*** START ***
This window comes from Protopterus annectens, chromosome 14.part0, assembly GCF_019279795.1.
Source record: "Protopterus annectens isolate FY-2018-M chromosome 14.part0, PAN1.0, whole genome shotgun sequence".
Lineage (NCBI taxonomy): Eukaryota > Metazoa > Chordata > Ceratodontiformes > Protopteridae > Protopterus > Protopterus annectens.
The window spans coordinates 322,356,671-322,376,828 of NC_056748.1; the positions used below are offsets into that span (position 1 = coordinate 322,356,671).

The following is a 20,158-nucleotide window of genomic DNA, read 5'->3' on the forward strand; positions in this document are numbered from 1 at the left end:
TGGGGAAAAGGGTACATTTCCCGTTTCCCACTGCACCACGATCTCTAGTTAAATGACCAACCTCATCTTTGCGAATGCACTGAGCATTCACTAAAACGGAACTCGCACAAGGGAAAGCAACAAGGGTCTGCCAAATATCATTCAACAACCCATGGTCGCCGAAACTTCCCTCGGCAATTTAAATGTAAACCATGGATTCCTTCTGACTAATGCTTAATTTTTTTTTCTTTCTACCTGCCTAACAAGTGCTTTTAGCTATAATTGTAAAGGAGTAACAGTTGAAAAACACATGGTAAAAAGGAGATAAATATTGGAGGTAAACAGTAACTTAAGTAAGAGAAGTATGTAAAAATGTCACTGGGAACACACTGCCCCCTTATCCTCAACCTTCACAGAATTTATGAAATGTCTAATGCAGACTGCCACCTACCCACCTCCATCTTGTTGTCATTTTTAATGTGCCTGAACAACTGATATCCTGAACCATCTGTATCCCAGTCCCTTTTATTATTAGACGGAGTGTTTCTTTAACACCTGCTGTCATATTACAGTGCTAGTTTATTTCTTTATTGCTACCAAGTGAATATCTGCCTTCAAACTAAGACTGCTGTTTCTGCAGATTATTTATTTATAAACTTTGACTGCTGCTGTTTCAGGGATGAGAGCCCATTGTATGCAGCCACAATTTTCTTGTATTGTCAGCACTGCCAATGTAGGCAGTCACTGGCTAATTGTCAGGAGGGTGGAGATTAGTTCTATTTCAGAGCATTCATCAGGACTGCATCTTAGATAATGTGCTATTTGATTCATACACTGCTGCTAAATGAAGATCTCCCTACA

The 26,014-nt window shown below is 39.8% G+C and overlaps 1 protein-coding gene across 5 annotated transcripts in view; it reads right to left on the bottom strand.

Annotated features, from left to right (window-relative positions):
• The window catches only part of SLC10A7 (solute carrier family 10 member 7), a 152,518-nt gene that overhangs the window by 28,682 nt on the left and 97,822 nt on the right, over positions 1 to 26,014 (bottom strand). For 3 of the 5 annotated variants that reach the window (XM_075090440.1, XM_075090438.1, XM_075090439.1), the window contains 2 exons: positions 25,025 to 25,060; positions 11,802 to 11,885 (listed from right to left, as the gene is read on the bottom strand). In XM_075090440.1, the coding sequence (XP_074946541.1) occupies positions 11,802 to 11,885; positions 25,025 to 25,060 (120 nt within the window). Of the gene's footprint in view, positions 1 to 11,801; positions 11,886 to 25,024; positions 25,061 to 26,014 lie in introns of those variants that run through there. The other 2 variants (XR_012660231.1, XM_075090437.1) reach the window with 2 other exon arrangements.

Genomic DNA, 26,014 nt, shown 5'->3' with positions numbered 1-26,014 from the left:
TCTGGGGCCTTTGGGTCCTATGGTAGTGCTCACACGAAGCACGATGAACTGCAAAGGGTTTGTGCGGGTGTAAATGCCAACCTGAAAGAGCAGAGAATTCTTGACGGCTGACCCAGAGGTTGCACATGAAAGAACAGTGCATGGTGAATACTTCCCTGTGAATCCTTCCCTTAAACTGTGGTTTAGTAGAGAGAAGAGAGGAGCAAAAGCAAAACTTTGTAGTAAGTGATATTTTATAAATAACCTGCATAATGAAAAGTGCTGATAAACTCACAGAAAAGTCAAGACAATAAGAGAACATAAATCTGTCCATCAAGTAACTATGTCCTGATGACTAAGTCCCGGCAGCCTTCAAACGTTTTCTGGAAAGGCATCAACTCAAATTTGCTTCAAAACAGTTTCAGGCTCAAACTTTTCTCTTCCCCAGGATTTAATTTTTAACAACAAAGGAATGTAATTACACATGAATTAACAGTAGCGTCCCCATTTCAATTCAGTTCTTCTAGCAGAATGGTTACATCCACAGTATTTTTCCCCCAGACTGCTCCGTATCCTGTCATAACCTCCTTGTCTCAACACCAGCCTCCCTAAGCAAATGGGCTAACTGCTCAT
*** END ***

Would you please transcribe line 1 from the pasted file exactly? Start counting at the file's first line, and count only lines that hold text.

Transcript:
This window comes from Protopterus annectens, chromosome 14.part0, assembly GCF_019279795.1.